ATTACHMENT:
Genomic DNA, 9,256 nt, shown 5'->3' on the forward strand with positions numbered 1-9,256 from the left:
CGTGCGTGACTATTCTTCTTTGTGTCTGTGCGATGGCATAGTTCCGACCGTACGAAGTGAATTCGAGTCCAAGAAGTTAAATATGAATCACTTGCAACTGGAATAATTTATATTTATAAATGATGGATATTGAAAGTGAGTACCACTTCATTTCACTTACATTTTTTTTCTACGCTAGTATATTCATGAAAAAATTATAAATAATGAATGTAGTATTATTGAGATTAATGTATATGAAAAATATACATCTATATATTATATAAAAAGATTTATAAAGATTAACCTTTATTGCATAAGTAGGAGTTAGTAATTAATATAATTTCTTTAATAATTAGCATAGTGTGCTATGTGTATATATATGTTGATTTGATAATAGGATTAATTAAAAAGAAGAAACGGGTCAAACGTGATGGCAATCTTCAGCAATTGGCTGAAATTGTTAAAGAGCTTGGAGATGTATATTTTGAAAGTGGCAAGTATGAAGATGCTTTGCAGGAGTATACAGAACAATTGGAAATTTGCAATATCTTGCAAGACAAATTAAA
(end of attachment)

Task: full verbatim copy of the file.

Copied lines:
Genomic DNA, 9,256 nt, shown 5'->3' on the forward strand with positions numbered 1-9,256 from the left:
CGTGCGTGACTATTCTTCTTTGTGTCTGTGCGATGGCATAGTTCCGACCGTACGAAGTGAATTCGAGTCCAAGAAGTTAAATATGAATCACTTGCAACTGGAATAATTTATATTTATAAATGATGGATATTGAAAGTGAGTACCACTTCATTTCACTTACATTTTTTTTCTACGCTAGTATATTCATGAAAAAATTATAAATAATGAATGTAGTATTATTGAGATTAATGTATATGAAAAATATACATCTATATATTATATAAAAAGATTTATAAAGATTAACCTTTATTGCATAAGTAGGAGTTAGTAATTAATATAATTTCTTTAATAATTAGCATAGTGTGCTATGTGTATATATATGTTGATTTGATAATAGGATTAATTAAAAAGAAGAAACGGGTCAAACGTGATGGCAATCTTCAGCAATTGGCTGAAATTGTTAAAGAGCTTGGAGATGTATATTTTGAAAGTGGCAAGTATGAAGATGCTTTGCAGGAGTATACAGAACAATTGGAAATTTGCAATATCTTGCAAGACAAATTAAA